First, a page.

Missing is a haunting 4 part observational series on Missing Persons and the agencies charged with the burden of locating them. From war-torn Sudan to Parramatta, Missing reveals what few have glimpsed: the machinery, the people, the heartbreak, and the extraordinary successes involved with the phenomena of Missing by exploring live cases, long-term missing, refugees, and people taken from their families. Exploring not only missing persons cases, but the very subject of ‘Missing,’ of dislocation and its ramifications.

Episode 1 The Police Unit

“There’s no set time to report anyone missing… it’s ‘as soon as there’s concern for someone’s safety and welfare.’ That might be five minutes, it might be five days”

-Sgt. Sean Lamerton NSW Missing Persons Unit

30,000 people are reported missing every year in Australia, one every eighteen minutes.

Most fictional depictions of missing persons cases bear little resemblance to what happens on a day-to-day basis in a missing persons unit. In the weeks leading up to Christmas a documentary crew filmed the New South Wales Missing Persons Unit to capture the reality… a reality more complex and unexpected than any fiction. The result is a compelling half hour unravelling live cases from the time they are reported to the unit until the cases are closed.

A young man left his house at 4 o’clock in the morning to go fishing for the day. Three days later his boat is found overturned and washed up on a beach. A police ground and helicopter search have not succeeded in locating him and there are grave concerns for his safety.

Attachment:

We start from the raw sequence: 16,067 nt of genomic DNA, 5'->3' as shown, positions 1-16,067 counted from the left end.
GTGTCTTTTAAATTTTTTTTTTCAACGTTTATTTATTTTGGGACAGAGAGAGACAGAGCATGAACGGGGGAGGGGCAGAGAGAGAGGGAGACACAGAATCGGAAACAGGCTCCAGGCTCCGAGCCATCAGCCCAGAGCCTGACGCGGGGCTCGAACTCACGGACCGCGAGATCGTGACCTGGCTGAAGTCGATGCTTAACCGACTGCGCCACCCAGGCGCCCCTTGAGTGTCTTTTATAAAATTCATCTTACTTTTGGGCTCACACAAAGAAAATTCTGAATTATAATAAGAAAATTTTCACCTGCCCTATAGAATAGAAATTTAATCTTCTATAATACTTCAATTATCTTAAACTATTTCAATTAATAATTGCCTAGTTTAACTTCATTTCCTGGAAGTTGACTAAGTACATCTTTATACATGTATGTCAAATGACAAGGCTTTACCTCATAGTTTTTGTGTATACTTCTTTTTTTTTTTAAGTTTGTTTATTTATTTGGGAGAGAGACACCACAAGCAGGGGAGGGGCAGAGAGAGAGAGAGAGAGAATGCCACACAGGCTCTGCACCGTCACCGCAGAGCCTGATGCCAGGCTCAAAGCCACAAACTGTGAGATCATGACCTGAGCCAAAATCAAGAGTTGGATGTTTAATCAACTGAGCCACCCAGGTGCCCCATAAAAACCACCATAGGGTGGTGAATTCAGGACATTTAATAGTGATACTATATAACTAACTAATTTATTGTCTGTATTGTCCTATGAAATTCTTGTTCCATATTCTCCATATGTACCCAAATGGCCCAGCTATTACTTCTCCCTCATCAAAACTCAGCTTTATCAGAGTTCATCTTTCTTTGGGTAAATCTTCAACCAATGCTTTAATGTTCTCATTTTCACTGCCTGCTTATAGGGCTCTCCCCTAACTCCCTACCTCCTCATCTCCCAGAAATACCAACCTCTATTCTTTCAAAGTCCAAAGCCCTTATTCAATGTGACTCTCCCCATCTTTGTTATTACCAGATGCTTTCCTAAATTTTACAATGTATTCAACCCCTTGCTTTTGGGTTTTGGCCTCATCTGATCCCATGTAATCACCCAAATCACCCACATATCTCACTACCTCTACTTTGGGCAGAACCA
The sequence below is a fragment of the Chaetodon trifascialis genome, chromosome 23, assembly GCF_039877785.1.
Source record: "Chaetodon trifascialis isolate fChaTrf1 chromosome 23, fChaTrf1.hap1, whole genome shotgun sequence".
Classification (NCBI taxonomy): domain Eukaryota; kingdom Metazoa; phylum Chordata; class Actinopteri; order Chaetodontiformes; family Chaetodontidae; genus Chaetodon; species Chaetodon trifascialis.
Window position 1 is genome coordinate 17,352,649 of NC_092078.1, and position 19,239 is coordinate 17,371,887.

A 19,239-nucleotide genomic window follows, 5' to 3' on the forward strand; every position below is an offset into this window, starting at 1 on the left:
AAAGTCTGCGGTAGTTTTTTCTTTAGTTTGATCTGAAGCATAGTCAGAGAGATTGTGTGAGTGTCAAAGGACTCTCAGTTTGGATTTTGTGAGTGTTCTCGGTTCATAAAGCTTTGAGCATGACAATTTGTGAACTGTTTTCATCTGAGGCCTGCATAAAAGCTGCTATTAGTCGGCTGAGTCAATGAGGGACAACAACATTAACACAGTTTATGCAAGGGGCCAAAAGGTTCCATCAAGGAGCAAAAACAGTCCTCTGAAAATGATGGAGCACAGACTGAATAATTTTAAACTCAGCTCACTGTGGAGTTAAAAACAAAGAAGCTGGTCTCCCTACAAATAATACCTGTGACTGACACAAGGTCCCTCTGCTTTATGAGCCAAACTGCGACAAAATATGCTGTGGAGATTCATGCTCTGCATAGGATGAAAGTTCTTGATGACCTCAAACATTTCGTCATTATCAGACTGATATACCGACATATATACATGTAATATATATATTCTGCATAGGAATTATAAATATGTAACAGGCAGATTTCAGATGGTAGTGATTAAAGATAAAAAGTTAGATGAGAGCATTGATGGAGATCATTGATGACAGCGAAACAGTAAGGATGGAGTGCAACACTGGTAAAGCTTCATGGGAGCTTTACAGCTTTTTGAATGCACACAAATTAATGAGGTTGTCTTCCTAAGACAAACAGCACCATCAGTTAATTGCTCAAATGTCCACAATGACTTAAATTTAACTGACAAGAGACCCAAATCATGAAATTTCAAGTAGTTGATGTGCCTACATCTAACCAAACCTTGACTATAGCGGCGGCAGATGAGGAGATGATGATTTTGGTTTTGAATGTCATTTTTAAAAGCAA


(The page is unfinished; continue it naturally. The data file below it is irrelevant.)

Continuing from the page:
Three months ago a woman reported that her husband, a man suffering from Alzheimer’s disease, Missing. The unit receives a call from a man in response to a missing persons poster who claims he has seen him… between interviews with his wife and the investigations of the unit, he is located and the results are not good.

Episode 2: Long-term Missing

For the families of the long-term missing there is no end to the grieving.  Time does not heal. Long Term Missing focuses on two families trapped in a cycle of hope and despair. One is the family of Kylie McKay, a mother of two who disappeared from her home in the middle of the day leaving her keys and wallet on the kitchen table and the back door unlocked. The other is that of Susan Isenhood, a beautiful young woman who disappeared while hitchhiking up the central coast of New South Wales. The strength, generosity of spirit and, most of all, hope that these families have is remarkable. This only makes the experience more harrowing when one of them is found

There are 500 long-term missing cases in New South Wales. The  missing persons unit keeps the unidentified remains of 130 people in a place called ‘the bone room.’ Many of these cases can be solved if only the remains can be identified, but their nuclear DNA has entirely degraded, making identification through the traditional methods of DNA testing impossible. Recently, the Missing Persons Unit has begun using the new technique of mitochondrial DNA testing. Through mitochondrial DNA testing one of these cases will be solved.

Episode 3: Red Cross Trace

Every war, every upheaval, every disaster results in more and more missing persons every year.  The tracing services of the Red Cross are often the only means of locating them.